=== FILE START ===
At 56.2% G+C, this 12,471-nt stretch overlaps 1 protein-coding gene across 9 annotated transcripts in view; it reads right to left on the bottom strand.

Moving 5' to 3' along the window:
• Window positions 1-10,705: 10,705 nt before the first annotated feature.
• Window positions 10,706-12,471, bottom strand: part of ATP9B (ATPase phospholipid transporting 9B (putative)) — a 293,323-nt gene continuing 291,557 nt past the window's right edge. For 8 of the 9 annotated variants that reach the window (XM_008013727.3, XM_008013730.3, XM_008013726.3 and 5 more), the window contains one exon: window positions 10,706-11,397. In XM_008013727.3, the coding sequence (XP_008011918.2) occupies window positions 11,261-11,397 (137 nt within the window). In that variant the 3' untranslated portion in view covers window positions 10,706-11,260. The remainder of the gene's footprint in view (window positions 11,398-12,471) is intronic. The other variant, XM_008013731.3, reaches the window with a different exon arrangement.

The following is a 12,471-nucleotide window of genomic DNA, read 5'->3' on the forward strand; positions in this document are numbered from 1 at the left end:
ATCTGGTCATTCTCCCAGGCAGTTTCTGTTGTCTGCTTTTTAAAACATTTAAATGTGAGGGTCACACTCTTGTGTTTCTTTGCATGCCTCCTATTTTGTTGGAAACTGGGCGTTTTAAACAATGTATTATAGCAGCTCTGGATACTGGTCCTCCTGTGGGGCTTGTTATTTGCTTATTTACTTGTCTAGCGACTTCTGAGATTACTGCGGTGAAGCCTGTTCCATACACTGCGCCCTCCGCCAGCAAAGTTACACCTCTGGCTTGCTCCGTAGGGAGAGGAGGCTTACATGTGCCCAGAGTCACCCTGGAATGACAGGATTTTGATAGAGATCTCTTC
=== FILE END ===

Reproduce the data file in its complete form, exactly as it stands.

At 56.2% G+C, this 12,471-nt stretch overlaps 1 protein-coding gene across 9 annotated transcripts in view; it reads right to left on the bottom strand.

Moving 5' to 3' along the window:
• Window positions 1-10,705: 10,705 nt before the first annotated feature.
• Window positions 10,706-12,471, bottom strand: part of ATP9B (ATPase phospholipid transporting 9B (putative)) — a 293,323-nt gene continuing 291,557 nt past the window's right edge. For 8 of the 9 annotated variants that reach the window (XM_008013727.3, XM_008013730.3, XM_008013726.3 and 5 more), the window contains one exon: window positions 10,706-11,397. In XM_008013727.3, the coding sequence (XP_008011918.2) occupies window positions 11,261-11,397 (137 nt within the window). In that variant the 3' untranslated portion in view covers window positions 10,706-11,260. The remainder of the gene's footprint in view (window positions 11,398-12,471) is intronic. The other variant, XM_008013731.3, reaches the window with a different exon arrangement.

The following is a 12,471-nucleotide window of genomic DNA, read 5'->3' on the forward strand; positions in this document are numbered from 1 at the left end:
ATCTGGTCATTCTCCCAGGCAGTTTCTGTTGTCTGCTTTTTAAAACATTTAAATGTGAGGGTCACACTCTTGTGTTTCTTTGCATGCCTCCTATTTTGTTGGAAACTGGGCGTTTTAAACAATGTATTATAGCAGCTCTGGATACTGGTCCTCCTGTGGGGCTTGTTATTTGCTTATTTACTTGTCTAGCGACTTCTGAGATTACTGCGGTGAAGCCTGTTCCATACACTGCGCCCTCCGCCAGCAAAGTTACACCTCTGGCTTGCTCCGTAGGGAGAGGAGGCTTACATGTGCCCAGAGTCACCCTGGAATGACAGGATTTTGATAGAGATCTCTTC